Ottawa Citizen: On hydro bills and constituents’ concerns: A Q&A with Randy Hillier

Published in the Ottawa Citizen on October 18th, 2013

By Matthew Pearson

OTTAWA — Randy Hillier was tossed from the Progressive Conservative shadow cabinet last month, but that suits the Lanark-Frontenac-Lennox and Addington MPP just fine.

As he tells the Citizen’s provincial affairs reporter Matthew Pearson, he’s been busy helping solve constituents’ problems and plans to seek re-election.

Q: It’s been about a month since the shadow cabinet was shuffled. What are you doing with your time?

A: Other than talking to reporters? (Laughs) Today was a full day dealing with constituents who have problems with government and spending time to learn what their problems are and crafting up a resolution for them. And that’s what I do for the better part of my life and I have a little more time to do so now. I don’t have to immerse myself in party politics, I can devote far more of my time to helping constituents.

There’s also my legislative interests. I’ve spent a great deal of time putting together motions and recommendations on how we ought to reform the Ontario Legislative Assembly. I have a number of bills that I’ve advanced and a number of bills that I’m working on that I believe are areas that need to be corrected, rectified or improved legislatively.

Q: What are some of the big issues that you’re hearing from constituents about?

A: Hydro is a big one. It is the No. 1 in quantity of complaints, but there’s a host of others that I’m working on as well. The Ontario New Home Warranty program, the numerous areas in my riding that are being subjected to industrial wind turbines ... there’s also the unique elements of constituency work. I don’t want to get into exact examples, but people who have either felt or have been let down by government in their dealings with government, and there’s a significant number of them.

Q: What issues do you see on the top of the list facing Ontario and Eastern Ontario?

A: There’s the issues that somebody faces directly today, but there’s also the longer-term problems that are harder for people to put their fingers on but regardless, they need to be addressed.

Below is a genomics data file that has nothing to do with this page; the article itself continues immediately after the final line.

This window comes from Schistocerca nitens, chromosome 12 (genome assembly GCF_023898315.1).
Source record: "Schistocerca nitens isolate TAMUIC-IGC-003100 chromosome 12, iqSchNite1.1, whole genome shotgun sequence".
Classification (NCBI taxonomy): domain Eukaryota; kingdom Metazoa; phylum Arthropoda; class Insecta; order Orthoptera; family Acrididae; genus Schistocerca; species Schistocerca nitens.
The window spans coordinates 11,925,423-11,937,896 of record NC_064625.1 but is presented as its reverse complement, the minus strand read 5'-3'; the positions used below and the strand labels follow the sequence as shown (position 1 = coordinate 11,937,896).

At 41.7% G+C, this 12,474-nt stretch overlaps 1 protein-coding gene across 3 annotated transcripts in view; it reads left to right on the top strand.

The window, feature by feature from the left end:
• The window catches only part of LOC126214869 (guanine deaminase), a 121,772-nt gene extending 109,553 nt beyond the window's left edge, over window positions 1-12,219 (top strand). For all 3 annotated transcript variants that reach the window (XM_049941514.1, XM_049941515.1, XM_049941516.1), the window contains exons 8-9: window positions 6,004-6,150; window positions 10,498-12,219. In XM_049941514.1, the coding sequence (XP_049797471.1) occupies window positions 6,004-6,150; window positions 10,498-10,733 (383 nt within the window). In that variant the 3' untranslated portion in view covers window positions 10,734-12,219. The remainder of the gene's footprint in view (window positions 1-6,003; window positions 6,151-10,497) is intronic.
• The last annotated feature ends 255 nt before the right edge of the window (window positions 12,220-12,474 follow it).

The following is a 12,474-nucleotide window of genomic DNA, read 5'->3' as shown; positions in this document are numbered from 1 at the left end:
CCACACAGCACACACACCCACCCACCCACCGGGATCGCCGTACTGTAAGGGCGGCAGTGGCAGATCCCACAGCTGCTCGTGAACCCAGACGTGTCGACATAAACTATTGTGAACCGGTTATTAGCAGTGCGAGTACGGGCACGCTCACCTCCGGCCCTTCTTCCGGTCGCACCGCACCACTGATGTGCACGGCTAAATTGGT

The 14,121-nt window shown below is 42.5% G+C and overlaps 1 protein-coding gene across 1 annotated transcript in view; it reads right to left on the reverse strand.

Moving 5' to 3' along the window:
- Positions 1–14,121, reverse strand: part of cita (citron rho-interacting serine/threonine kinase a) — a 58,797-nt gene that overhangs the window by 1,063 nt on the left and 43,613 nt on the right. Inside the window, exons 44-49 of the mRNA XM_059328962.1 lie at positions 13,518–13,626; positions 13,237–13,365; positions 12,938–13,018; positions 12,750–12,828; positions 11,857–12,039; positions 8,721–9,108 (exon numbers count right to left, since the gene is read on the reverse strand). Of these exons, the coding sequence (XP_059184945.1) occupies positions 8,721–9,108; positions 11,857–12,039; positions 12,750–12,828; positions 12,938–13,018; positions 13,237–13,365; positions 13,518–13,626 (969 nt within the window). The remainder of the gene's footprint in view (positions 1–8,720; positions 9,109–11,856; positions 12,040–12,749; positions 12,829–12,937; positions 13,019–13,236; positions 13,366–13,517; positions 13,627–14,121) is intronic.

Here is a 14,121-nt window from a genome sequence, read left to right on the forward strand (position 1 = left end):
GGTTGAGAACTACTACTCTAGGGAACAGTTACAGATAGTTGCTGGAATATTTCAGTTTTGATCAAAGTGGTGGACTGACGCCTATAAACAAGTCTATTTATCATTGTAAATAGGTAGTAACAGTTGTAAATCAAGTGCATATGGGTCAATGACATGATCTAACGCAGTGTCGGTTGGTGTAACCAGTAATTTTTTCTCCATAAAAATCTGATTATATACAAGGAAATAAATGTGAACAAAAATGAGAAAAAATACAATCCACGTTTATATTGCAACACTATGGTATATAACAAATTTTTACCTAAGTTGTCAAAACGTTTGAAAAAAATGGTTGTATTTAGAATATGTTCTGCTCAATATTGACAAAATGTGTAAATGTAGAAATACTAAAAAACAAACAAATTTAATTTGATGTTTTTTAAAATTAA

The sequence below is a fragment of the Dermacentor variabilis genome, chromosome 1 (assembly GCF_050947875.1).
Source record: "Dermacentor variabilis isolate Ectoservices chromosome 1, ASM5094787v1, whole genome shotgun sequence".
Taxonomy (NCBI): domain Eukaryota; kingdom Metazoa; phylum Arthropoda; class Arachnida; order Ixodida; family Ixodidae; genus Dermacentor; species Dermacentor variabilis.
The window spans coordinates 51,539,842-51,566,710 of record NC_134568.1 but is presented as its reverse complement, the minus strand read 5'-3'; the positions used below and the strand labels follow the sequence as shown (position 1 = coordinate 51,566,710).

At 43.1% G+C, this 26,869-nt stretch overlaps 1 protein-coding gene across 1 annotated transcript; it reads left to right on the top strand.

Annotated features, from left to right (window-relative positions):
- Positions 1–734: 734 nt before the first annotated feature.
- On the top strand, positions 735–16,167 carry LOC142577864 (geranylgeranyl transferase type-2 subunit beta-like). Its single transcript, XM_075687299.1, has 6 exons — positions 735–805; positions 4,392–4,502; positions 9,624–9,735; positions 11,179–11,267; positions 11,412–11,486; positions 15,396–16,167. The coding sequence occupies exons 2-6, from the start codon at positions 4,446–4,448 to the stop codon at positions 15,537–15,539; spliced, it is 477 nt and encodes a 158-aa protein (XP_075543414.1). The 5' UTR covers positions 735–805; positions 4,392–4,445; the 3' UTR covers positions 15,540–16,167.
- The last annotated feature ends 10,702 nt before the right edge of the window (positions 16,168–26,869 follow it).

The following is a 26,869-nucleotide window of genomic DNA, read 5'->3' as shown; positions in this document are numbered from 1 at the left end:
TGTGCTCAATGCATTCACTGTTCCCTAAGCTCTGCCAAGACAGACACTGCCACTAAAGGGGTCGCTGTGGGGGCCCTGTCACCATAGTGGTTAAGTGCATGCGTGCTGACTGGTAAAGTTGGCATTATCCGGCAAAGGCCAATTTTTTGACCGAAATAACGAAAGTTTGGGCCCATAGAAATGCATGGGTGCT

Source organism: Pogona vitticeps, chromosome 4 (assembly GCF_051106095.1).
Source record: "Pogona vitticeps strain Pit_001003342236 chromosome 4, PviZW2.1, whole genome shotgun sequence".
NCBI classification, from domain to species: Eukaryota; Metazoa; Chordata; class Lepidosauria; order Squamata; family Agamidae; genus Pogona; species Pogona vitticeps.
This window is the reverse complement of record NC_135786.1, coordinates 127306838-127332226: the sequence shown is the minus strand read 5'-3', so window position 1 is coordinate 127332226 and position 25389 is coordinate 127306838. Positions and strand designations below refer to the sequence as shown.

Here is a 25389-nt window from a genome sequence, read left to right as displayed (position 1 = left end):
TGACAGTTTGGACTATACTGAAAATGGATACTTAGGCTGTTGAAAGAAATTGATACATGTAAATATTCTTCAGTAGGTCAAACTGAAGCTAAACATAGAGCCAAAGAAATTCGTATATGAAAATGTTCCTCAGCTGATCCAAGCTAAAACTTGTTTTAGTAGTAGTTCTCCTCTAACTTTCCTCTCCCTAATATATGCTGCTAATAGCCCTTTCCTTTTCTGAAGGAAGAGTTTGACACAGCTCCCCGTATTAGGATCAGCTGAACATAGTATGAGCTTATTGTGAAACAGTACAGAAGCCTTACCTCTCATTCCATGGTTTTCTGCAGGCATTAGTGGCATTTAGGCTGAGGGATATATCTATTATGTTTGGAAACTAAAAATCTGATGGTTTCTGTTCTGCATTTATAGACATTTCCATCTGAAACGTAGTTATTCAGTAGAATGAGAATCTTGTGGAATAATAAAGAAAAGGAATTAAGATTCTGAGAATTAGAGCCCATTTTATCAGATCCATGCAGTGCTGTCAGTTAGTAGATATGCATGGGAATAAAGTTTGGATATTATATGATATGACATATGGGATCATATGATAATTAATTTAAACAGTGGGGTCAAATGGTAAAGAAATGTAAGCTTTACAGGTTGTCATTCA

Earlier this week there was a report out that indicated the percentage of people engaged in minimum wage work in this province has doubled in the last 10 years. We’ve gone from four per cent of the workforce making minimum wage in 2003 to over nine per cent today. We’re the only province in the country that’s seen such expansion of the minimum wage participation rates in our workplace. Not surprisingly, jurisdictions such as Alberta, Newfoundland, Saskatchewan, even New Brunswick, has seen the reduction in the percentage of minimum wage jobs in the workplace. That’s a big concern. It’s not something people can put their finger on and fix today, but it’s a consequence of our economic policies in this province, and you could go on further on that same vein. The decreasing participation rate of people in our economy, the increasing levels of people requiring government assistance to make ends meet ... I talk to a lot of people and many are concerned about the lost opportunities or the lack of opportunities that Ontario was once known for, and seeing their children and grandchildren having to go elsewhere to find economic opportunities and prosperity.

Q: Speaking of your constituents, Lanark County is more than 300 kilometres away from Oakville and Mississauga, the site of those cancelled gas plants. I’m curious how often you hear about them and what people say to you about them.

A: Most people will be able to articulate what happens to them directly in a more thoughtful fashion than the farther-removed problems. Without a doubt, people are cognizant that we have a scandal-ridden government. They may not be able to put down precisely how much was wasted with ORNGE or how much was wasted with eHealth or how much was wasted with the gas plants, but where they really get their backs up is when they get their hydro bill. When they see a hydro bill that is 300 per cent what it used to be, when they see a multitude of charges they can’t understand or that have no rational justification in their minds ... Your question was ‘do they bring up the gas plants?’ Some of them do, (but) all of them do in an indirect fashion and it’s how the scandals are hurting them in the pocketbook.

Q: What role do you have now in caucus? Do you participate?

A: Absolutely. I speak my mind. When a subject comes up for debate, I provide my input.

Q: Have you been given any opportunity to ask questions?

A: In the house? No.

Q: Do you miss being in the shadow cabinet? Do you miss having a critic post?

A: No.

Q: Has the last couple of months taught you anything about politics that you didn’t know before?

A: It’s reinforced what I did know.

This interview has been condensed and edited.